Sochi, Russia (Reuters) - Future Olympic bidders may have to abide by a specific anti-discrimination rule modelled on the Olympic Charter’s Principle 6 if they are to be awarded the Games, the International Olympic Committee said on Tuesday.
Principle 6 says sport does not discriminate on any grounds, including race, religion, politics or gender.
The IOC had to fend off criticism in the run-up to the Sochi Winter Olympics over Russia’s anti-gay propaganda law, which critics say curtailed the rights of homosexuals in the country.
They say the IOC has turned a blind eye to the controversial law, which was passed last year.
The law triggered a wave of reaction from athletes and politicians with several world leaders opting not to travel to Russia for the Games.
The IOC has said it cannot dictate laws in a sovereign state but said it had received assurances from Russian President Vladimir Putin there would be no discrimination against homosexuals during the February 7-23 Games.
“We have made it absolutely crystal clear that Principle 6 covers all forms of discrimination,” IOC spokesman Mark Adams told reporters when asked whether it could become a pre-condition for cities campaigning to host the Games.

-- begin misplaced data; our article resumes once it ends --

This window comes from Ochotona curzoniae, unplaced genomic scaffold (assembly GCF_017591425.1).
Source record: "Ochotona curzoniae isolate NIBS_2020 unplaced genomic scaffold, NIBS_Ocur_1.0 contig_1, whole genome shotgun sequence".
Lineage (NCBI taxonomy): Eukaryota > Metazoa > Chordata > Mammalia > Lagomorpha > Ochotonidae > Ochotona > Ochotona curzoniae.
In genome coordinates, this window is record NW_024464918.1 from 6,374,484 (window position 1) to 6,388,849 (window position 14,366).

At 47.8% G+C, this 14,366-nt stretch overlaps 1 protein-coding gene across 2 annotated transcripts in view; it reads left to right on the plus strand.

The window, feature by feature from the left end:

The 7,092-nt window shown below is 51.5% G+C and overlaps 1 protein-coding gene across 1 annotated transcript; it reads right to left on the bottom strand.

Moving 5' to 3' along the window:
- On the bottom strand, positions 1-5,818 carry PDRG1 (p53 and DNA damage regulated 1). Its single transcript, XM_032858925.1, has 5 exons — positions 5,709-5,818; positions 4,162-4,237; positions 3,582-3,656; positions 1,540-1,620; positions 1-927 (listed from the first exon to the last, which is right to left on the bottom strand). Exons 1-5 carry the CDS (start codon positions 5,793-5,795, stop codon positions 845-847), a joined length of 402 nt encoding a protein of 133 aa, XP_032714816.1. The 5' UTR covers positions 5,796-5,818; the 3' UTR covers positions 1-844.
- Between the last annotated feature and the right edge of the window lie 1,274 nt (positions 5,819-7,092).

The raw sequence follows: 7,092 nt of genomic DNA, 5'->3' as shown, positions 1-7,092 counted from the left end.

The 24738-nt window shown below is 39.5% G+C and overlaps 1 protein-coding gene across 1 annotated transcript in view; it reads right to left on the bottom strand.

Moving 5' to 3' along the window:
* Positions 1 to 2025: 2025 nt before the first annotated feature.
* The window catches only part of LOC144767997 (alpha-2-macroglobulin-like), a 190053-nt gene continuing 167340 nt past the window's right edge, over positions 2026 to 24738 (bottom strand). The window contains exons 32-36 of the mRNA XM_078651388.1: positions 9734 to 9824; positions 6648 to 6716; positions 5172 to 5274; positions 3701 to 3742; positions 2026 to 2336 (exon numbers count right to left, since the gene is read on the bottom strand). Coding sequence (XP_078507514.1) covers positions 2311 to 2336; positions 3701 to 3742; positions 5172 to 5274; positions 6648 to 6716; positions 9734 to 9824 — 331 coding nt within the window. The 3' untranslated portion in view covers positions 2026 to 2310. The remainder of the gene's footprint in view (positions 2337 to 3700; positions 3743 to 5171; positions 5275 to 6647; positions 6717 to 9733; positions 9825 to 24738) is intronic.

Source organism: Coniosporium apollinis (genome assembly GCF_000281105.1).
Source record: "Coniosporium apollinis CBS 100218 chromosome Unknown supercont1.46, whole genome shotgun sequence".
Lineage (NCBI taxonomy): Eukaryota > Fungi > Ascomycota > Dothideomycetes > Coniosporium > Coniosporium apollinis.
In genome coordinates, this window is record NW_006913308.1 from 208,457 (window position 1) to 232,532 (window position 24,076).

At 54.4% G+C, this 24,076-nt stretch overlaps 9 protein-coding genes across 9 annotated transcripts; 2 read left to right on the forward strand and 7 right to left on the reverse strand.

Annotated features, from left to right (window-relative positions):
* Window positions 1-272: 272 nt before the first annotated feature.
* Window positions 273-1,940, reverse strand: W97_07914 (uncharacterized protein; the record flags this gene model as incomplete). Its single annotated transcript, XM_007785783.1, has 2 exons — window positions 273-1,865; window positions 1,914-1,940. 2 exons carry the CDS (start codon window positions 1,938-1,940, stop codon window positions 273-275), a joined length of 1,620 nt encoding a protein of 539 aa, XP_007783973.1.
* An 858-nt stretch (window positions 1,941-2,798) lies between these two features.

“Could it be changed? It can be changed,” he said.
“We are, as you know, in the middle of Agenda 2020 which is looking at just about everything on how Olympics are run,” Adams said.
IOC President Thomas Bach has launched a wide-ranging review of the Olympics as well as the bidding processes called Agenda 2020.
“It (Principle 6) is not something that is specifically looked at but if there is a groundswell of opinion it could be.”
Pressure has grown to include such a clause in the bid rules for future Olympics that would block nations from getting the Games if discriminatory laws existed.
Current and former athletes, including former tennis champion Martina Navratilova as well as pop star Rihanna, are among the big names to have publicly spoken out in favor of Principle 6.
“IOC President Thomas Bach must learn the lesson from the anti-gay fiasco in Russia and ensure this never happens again,” said Andre Banks, co-founder and Executive Director of All Out, an international gay rights group.
“We are calling on Bach to make upholding the Olympic Principle of non-discrimination a binding condition for all future Olympic host applications,” he said.
Ukraine’s Lviv, Beijing, Norwegian capital Oslo, Poland’s Krakow and Kazakhstan’s Almaty are in the running for the 2022 Winter Olympics with a decision to be made next year.
Reporting by Karolos Grohmann